Mounting pressure on sheriff over police violence
Civil rights group sends open letter calling for answers as mistrust grows
JACKSONVILLE, Fla. – A deadly police shooting over the weekend, a video of an officer beating a handcuffed woman and a jail video of a teenager being knocked unconscious by a corrections officer have many voicing distrust of the Jacksonville Sheriff's Office.
Some of that lack of trust centers on JSO doing its own investigation into the weekend shooting death of 22-year-old Vernell Bing Jr., who was shot in the head by a Jacksonville police officer.
According to police, Bing was shot after leading officers on 3.7-mile, high-speed chase that ended when it appeared he intentionally drove into an officer's cruiser on a Springfield street. When Bing got out of his car, Officer Tyler Landreville, for unknown reasons, fired his gun five times, hitting Bing once.
Several civil rights groups have joined Bing's family in criticizing JSO's policy of internal investigations into police-involved shootings.
Days after the shooting, the flame of public ire against the Sheriff's Office was fanned again when public defender Matt Shirk released a 2-year-old video of a corrections officer slamming a teen in handcuffs against a wall at the jail. Shirk criticized State Attorney Angela Corey for not taking any action against the officer involved in the 2014 incident.
Sheriff Mike Williams said Thursday that he can't comment specifically about those cases or other recent incidents of police violence because they are either under investigation or involve pending court cases.
“I did not know about the video (from 2014). I have yet to review the video. Currently, it's under civil litigation, so we talked to the Office of the General Counsel and at this time we're not going to really be making any comments about the video,” Williams said. “The undersheriff and I will both look at it, but we are going to have to reserve comment until after the civil case.”
The officer involved was never charged, but he no longer works for the Sheriff's Office, News4Jax has learned.
Williams also addressed the issue of transparency, saying all the cases are under review, but he knows there is a lot of skepticism in the community about the department's internal investigations.
“I feel right now in the community it's two things: the lack of understanding of the process and the lack of trust in the process,” Williams said. “We have to look at that and how we can improve that, and that's what we've been talking about in the last couple of days.”
Williams said he's in favor of police body cameras, but he did not include them in his budget request, because he has discussed it with Mayor Lenny Curry and the money is not there to maintain the cameras. Williams said that could change down the road.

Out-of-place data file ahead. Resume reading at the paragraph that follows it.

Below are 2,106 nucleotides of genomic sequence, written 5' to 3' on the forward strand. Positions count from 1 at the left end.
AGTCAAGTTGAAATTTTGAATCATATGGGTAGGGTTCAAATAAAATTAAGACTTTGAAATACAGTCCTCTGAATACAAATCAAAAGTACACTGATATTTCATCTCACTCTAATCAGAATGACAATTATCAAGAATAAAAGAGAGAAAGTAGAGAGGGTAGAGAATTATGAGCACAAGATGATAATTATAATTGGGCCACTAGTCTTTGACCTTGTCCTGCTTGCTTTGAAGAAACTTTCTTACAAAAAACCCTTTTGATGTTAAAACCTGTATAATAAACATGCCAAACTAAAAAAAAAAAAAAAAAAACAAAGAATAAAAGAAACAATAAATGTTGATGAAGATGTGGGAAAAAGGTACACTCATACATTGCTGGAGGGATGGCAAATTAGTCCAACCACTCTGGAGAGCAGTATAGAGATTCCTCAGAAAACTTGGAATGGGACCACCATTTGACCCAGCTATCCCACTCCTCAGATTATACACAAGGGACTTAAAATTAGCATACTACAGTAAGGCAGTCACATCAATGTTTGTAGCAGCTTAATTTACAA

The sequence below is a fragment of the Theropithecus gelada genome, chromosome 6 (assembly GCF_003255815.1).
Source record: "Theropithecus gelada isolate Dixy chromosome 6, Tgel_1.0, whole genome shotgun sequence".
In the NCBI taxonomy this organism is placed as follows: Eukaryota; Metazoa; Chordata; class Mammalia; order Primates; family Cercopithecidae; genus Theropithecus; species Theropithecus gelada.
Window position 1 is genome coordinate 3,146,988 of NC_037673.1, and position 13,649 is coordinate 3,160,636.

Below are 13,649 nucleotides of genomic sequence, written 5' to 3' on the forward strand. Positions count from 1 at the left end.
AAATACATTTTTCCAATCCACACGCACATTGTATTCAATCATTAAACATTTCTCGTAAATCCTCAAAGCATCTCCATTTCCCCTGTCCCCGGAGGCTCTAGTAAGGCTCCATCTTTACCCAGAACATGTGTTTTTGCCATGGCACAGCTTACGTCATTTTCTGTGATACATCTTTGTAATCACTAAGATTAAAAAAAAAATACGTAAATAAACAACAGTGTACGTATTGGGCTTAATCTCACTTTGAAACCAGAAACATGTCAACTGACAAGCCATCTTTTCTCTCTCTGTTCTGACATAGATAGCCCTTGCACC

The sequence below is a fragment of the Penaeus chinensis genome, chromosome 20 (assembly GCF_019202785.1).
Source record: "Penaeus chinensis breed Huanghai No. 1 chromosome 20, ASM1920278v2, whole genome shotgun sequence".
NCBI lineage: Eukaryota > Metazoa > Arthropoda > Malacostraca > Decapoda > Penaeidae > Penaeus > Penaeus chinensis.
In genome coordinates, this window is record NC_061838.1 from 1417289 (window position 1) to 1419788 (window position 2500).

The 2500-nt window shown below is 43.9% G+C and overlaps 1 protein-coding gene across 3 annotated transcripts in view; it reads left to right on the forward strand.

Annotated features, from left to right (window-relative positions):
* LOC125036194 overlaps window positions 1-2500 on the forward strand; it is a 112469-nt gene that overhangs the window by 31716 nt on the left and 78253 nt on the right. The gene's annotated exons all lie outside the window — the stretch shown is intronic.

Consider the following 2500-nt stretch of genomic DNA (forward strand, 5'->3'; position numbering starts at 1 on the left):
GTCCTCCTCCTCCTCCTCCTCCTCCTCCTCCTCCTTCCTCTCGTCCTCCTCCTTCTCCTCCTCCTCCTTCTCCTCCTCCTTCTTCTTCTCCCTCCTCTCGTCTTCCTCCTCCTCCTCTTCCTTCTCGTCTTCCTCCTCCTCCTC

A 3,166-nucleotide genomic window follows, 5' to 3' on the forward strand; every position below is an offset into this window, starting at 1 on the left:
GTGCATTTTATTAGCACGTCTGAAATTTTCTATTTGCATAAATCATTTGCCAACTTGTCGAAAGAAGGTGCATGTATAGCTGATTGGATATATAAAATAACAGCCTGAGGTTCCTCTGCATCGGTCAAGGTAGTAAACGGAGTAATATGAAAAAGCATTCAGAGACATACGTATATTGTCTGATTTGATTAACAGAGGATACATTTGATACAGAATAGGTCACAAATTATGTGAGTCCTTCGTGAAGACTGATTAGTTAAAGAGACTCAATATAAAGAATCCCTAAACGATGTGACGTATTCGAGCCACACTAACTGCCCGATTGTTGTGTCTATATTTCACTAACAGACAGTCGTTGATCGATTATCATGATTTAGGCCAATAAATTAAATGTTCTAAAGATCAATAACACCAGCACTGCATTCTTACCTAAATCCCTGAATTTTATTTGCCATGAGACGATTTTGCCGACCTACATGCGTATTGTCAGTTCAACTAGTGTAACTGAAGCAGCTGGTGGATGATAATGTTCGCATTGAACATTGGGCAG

In the meantime, the shooting and the video of the teen, combined with an incident last month that saw an officer fired after he beat a woman in handcuffs, have some groups calling for open investigations that would include a citizen review board. Williams said he doesn't believe that will work, but he does want transparency in his office so citizens can see how the investigations evolve.
“There are things we can say, and there are things we can't. We don't want to negatively impact the investigation,” Williams said. “We want the right outcome, whether it's in favor of the officer or not. We want the right outcome for the case, so we have to take our time. We have to look at the facts. We have to look at the evidence, and that does take time. While I understand the angst in the community by wanting an answer, I think that's a symptom of our society today. Everybody wants everything right now. Some things take time.”
The firing of the officer for beating the woman in handcuffs happened quickly, but Williams said the internal probe into the officers seen in a video standing around during the beating will take longer. He promised to pass the findings from that investigation on as soon as it's done.
A spokesman for the Jacksonville Chapter of the Southern Christian Leadership Conference sent an open letter to the sheriff, the officer involved in the shooting and the attorney for the Fraternal Order of Police, calling for more transparency about the shooting.
Ben Frazier, on behalf of the SCLC, said in his letter that “all stake-holders will be held accountable.”
“We will not allow this tragic incident to be glossed over or covered up,” Frazier wrote. “Our concern is that it may be months before the truth is told and that even then, it might be covered up. What we want is the truth, the whole truth and nothing but the truth.”
Frazier said the lack of information being released about the shooting “speaks volumes.”
“How long would you like for Mr. Bing’s family and the residents of Jacksonville to wait for answers?” Frazier wrote. “Our patience is wearing thin.”
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